9) Skinny jeans are a struggle
The largest change I have seen in my body from marathon training is in my calves. They have definitely got bigger. Either that or the legs of my skinny jeans have all shrunk in the wash! Pulling jeans on over my calves literally requires me to sit down and is certainly not a graceful act!
10) Sweaty selfies
You don't have to look good in every single photo you take of yourself! I feel proud looking back at my - often very unflattering - sweaty post run selfies, as they all document the effort I have put in during marathon training to help me make it to race day.
I was delighted to come home this week to find a parcel waiting for me containing my London Marathon running top! I love the top for three reasons:
1) It proudly shows who I am running the London Marathon for - vInspired
vInspired support so many young people across the UK develop their own skills through volunteering whilst also helping to make vital changes in their local area. I have personally had support from the charity and know how beneficial this process is on both the young person and the community in which they volunteer.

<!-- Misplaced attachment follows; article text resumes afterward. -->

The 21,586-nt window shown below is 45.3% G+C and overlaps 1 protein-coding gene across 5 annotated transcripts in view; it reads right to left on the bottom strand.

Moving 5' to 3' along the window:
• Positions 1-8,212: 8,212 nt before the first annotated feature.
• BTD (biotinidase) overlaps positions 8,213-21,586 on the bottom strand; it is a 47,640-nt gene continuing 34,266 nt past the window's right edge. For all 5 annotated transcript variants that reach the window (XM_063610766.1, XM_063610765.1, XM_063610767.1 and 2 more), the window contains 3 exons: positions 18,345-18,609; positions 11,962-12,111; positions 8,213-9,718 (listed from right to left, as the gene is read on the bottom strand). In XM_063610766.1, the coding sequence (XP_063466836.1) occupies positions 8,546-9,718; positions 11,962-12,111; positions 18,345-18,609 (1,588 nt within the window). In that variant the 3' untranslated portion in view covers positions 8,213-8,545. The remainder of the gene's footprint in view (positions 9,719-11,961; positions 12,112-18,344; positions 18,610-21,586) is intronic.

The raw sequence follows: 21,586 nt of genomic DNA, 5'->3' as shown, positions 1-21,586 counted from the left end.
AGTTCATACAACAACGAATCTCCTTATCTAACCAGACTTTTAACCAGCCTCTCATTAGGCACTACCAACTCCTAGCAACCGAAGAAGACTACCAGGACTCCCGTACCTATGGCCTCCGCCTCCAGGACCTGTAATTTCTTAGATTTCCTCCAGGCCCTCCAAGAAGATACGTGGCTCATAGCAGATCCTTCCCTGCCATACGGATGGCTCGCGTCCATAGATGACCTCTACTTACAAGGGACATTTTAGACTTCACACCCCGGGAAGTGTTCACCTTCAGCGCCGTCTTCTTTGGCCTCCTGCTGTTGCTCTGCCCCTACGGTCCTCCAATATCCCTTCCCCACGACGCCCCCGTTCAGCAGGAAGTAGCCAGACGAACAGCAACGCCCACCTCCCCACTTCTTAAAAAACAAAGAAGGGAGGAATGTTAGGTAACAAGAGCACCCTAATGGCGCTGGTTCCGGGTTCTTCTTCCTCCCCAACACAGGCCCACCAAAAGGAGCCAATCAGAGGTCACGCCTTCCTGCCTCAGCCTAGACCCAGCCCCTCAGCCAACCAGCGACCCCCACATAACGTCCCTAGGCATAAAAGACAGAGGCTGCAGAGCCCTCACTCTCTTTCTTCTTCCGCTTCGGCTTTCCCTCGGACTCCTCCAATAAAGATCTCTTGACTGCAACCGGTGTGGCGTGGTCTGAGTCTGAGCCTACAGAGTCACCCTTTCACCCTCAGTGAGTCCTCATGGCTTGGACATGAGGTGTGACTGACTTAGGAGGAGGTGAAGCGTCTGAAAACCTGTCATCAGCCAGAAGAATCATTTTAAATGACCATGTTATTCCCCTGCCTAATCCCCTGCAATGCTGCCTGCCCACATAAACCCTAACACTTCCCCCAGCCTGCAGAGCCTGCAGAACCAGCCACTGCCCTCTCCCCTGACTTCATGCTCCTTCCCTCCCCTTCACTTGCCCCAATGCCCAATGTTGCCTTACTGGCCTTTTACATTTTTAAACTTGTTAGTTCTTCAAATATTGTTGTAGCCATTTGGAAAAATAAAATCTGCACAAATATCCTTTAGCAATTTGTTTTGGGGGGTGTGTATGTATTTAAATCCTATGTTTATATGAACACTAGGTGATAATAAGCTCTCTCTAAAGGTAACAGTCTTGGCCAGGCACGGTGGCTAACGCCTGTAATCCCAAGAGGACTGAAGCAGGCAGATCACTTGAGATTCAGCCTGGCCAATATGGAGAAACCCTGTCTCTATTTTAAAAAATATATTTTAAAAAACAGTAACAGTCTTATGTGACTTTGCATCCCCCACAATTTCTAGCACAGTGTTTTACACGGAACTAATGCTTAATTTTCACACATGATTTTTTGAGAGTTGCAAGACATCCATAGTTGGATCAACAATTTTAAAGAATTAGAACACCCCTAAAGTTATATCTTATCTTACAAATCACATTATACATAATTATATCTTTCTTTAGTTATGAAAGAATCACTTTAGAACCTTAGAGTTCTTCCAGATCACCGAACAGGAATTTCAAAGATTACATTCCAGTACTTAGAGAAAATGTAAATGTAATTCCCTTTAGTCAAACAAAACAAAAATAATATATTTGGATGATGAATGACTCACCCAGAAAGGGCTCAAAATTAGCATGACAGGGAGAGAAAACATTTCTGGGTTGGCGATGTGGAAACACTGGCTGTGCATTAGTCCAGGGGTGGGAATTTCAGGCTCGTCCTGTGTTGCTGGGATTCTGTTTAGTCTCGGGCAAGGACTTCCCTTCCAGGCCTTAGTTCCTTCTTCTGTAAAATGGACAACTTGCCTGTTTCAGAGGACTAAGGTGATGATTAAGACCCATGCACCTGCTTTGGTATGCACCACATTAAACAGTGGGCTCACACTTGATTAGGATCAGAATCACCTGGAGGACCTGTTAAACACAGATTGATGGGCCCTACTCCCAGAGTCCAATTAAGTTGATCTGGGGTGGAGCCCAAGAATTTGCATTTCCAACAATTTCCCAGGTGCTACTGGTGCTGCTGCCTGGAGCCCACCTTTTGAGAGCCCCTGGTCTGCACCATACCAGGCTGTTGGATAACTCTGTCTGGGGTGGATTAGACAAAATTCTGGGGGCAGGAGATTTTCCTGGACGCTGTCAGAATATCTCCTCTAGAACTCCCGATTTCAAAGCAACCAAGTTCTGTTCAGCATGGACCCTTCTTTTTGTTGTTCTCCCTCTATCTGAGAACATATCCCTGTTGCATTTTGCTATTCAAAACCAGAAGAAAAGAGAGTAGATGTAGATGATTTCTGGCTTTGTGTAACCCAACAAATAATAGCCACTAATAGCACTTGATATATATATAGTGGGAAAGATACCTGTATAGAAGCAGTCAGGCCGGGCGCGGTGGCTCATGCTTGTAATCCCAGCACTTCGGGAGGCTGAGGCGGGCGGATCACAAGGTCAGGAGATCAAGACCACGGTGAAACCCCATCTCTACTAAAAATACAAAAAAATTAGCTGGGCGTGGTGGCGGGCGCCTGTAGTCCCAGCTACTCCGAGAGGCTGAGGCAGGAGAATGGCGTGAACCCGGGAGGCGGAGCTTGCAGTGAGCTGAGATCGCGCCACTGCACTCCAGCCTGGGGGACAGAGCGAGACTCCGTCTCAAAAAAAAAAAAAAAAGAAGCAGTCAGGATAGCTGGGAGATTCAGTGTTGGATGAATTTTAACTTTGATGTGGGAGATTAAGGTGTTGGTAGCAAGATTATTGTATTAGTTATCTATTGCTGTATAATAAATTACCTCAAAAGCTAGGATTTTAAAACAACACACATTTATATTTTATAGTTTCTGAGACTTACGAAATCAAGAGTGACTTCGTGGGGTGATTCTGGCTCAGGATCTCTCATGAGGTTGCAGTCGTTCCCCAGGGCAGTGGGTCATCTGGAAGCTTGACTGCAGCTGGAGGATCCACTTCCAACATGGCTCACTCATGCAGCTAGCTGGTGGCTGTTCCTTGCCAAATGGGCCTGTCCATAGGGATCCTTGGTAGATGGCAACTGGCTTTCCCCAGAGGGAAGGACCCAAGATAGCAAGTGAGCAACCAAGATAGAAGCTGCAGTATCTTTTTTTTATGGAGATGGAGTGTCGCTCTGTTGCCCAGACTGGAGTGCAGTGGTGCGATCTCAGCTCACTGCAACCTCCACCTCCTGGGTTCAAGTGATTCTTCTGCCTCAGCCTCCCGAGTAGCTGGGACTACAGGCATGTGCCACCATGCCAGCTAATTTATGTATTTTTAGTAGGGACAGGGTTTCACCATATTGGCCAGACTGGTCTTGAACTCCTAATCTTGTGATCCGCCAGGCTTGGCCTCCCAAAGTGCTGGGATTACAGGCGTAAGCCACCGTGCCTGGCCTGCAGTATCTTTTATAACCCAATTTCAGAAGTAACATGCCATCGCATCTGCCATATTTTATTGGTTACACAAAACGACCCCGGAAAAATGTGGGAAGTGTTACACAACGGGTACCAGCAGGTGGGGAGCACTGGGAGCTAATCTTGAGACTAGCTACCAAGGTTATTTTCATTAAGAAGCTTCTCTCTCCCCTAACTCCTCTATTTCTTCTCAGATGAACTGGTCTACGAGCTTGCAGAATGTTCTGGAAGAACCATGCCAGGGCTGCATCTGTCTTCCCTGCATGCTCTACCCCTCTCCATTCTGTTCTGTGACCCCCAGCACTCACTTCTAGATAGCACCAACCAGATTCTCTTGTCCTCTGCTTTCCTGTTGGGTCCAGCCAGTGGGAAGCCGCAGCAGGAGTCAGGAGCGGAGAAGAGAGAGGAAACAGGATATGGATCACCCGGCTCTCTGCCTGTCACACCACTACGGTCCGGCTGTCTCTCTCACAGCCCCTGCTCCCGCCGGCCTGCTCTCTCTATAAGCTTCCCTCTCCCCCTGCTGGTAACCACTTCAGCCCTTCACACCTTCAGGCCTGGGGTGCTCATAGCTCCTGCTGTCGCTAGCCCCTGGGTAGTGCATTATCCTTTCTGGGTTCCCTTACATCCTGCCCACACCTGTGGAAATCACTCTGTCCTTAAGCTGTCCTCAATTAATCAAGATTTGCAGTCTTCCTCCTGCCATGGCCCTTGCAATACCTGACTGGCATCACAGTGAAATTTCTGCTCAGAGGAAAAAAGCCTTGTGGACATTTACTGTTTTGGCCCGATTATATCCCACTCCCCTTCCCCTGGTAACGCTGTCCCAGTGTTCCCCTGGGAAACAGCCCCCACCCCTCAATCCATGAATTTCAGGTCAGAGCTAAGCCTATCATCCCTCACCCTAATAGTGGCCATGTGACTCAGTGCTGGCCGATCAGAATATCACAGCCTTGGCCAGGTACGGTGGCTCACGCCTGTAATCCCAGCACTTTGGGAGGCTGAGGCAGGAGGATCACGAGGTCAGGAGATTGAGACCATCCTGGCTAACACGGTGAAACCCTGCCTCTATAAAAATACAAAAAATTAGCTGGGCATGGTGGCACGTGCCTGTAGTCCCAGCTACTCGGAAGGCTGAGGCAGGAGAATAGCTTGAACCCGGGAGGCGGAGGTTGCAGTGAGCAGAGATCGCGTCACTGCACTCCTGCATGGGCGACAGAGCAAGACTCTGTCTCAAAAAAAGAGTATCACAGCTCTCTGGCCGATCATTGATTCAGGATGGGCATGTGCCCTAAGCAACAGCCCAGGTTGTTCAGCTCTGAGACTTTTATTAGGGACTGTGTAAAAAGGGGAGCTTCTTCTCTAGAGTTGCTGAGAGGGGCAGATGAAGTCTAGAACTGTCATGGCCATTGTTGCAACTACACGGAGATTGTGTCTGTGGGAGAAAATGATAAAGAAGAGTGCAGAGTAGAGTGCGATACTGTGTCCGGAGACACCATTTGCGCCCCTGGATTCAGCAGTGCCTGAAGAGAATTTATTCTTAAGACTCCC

2) Its got my name on
I have read in so many blogs and articles how motivating it can be to have spectators shout out your name when running the Marathon, I also think its quite a good way to be able to strike up conversation with fellow runners!
3) Its purple
I love purple exercise wear. Sometimes I am guilty of leaving for a run looking a little too purple! The fact that vInspired's colour scheme is purple therefore suits me perfectly. I now just need to decided which of my numerous pairs of purple running shorts match best!
My only slight worry is the fact I will be running in a t-shirt... I am used to wearing vest tops as I tend to get hot very easily whilst running. So on Marathon day if you see a purple, sweaty mess running by with 'Alice' on their top you will definitely know its me!
Alice's Adventures In Running Land
Read about my adventures in running land...